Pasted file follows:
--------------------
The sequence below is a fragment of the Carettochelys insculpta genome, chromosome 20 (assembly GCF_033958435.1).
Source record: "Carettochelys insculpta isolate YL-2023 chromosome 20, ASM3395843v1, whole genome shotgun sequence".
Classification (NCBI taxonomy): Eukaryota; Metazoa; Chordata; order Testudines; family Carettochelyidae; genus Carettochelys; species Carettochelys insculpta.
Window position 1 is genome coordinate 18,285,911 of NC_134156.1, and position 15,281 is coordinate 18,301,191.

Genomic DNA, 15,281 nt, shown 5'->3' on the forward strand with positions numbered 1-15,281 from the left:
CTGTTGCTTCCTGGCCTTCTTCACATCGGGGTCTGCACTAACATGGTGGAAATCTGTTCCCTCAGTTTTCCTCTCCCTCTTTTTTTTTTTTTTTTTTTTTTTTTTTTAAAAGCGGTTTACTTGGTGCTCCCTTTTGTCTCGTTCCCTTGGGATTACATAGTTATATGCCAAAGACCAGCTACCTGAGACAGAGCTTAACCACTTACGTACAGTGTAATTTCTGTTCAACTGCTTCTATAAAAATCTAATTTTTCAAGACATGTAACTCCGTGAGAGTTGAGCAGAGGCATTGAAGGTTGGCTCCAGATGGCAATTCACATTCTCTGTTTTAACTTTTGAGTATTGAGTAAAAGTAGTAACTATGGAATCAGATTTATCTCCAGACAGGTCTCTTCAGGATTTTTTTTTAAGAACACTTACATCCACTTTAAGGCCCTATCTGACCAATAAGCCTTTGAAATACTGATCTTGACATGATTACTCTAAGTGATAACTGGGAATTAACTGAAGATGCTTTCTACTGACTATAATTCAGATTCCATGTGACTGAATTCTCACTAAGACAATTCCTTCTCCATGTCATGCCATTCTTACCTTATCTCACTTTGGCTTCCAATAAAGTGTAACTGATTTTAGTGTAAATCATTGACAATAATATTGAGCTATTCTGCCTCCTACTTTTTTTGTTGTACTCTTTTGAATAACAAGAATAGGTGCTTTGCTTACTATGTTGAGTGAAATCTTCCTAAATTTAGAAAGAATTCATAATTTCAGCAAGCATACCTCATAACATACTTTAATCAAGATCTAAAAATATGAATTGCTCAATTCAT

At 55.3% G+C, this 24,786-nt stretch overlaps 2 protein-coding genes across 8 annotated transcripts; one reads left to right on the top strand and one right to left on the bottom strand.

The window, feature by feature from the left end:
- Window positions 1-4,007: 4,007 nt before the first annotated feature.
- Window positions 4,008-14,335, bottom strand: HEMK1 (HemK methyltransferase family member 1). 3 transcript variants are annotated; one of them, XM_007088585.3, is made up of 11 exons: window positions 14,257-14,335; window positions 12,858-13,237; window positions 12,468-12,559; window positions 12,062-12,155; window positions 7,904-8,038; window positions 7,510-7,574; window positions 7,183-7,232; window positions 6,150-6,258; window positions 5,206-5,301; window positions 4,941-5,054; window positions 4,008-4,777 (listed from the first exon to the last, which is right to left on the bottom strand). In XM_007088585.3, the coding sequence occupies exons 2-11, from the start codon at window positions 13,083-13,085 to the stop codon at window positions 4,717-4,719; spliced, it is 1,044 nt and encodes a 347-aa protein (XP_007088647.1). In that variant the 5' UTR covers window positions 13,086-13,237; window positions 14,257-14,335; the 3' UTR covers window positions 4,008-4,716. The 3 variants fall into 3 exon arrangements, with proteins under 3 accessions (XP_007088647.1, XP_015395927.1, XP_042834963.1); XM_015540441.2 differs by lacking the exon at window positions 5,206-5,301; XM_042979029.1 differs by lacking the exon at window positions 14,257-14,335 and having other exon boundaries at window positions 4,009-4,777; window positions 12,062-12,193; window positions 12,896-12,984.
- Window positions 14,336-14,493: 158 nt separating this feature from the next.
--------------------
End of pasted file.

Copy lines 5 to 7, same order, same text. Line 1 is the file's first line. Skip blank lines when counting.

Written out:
Genomic DNA, 15,281 nt, shown 5'->3' on the forward strand with positions numbered 1-15,281 from the left:
CTGTTGCTTCCTGGCCTTCTTCACATCGGGGTCTGCACTAACATGGTGGAAATCTGTTCCCTCAGTTTTCCTCTCCCTCTTTTTTTTTTTTTTTTTTTTTTTTTTTTAAAAGCGGTTTACTTGGTGCTCCCTTTTGTCTCGTTCCCTTGGGATTACATAGTTATATGCCAAAGACCAGCTACCTGAGACAGAGCTTAACCACTTACGTACAGTGTAATTTCTGTTCAACTGCTTCTATAAAAATCTAATTTTTCAAGACATGTAACTCCGTGAGAGTTGAGCAGAGGCATTGAAGGTTGGCTCCAGATGGCAATTCACATTCTCTGTTTTAACTTTTGAGTATTGAGTAAAAGTAGTAACTATGGAATCAGATTTATCTCCAGACAGGTCTCTTCAGGATTTTTTTTTAAGAACACTTACATCCACTTTAAGGCCCTATCTGACCAATAAGCCTTTGAAATACTGATCTTGACATGATTACTCTAAGTGATAACTGGGAATTAACTGAAGATGCTTTCTACTGACTATAATTCAGATTCCATGTGACTGAATTCTCACTAAGACAATTCCTTCTCCATGTCATGCCATTCTTACCTTATCTCACTTTGGCTTCCAATAAAGTGTAACTGATTTTAGTGTAAATCATTGACAATAATATTGAGCTATTCTGCCTCCTACTTTTTTTGTTGTACTCTTTTGAATAACAAGAATAGGTGCTTTGCTTACTATGTTGAGTGAAATCTTCCTAAATTTAGAAAGAATTCATAATTTCAGCAAGCATACCTCATAACATACTTTAATCAAGATCTAAAAATATGAATTGCTCAATTCAT

At 55.3% G+C, this 24,786-nt stretch overlaps 2 protein-coding genes across 8 annotated transcripts; one reads left to right on the top strand and one right to left on the bottom strand.